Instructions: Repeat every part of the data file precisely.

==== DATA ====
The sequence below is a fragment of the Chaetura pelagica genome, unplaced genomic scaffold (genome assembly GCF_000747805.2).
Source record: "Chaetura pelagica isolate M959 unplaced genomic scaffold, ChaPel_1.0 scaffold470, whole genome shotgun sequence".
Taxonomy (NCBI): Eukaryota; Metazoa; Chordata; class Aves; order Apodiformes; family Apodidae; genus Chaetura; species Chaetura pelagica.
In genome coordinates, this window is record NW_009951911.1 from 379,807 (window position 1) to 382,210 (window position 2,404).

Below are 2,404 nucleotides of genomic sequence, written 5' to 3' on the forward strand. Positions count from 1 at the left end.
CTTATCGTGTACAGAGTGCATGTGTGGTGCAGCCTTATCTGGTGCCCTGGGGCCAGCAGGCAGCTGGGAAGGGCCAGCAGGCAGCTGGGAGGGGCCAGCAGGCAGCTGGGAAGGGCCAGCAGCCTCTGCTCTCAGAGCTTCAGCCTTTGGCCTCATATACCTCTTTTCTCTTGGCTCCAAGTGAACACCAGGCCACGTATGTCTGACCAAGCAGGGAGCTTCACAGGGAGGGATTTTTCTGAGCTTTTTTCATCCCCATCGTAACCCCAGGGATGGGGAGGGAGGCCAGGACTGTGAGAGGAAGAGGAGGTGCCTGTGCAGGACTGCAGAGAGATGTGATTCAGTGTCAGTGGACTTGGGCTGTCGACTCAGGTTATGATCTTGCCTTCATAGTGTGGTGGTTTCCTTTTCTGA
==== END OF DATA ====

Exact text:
The sequence below is a fragment of the Chaetura pelagica genome, unplaced genomic scaffold (genome assembly GCF_000747805.2).
Source record: "Chaetura pelagica isolate M959 unplaced genomic scaffold, ChaPel_1.0 scaffold470, whole genome shotgun sequence".
Taxonomy (NCBI): Eukaryota; Metazoa; Chordata; class Aves; order Apodiformes; family Apodidae; genus Chaetura; species Chaetura pelagica.
In genome coordinates, this window is record NW_009951911.1 from 379,807 (window position 1) to 382,210 (window position 2,404).

Below are 2,404 nucleotides of genomic sequence, written 5' to 3' on the forward strand. Positions count from 1 at the left end.
CTTATCGTGTACAGAGTGCATGTGTGGTGCAGCCTTATCTGGTGCCCTGGGGCCAGCAGGCAGCTGGGAAGGGCCAGCAGGCAGCTGGGAGGGGCCAGCAGGCAGCTGGGAAGGGCCAGCAGCCTCTGCTCTCAGAGCTTCAGCCTTTGGCCTCATATACCTCTTTTCTCTTGGCTCCAAGTGAACACCAGGCCACGTATGTCTGACCAAGCAGGGAGCTTCACAGGGAGGGATTTTTCTGAGCTTTTTTCATCCCCATCGTAACCCCAGGGATGGGGAGGGAGGCCAGGACTGTGAGAGGAAGAGGAGGTGCCTGTGCAGGACTGCAGAGAGATGTGATTCAGTGTCAGTGGACTTGGGCTGTCGACTCAGGTTATGATCTTGCCTTCATAGTGTGGTGGTTTCCTTTTCTGA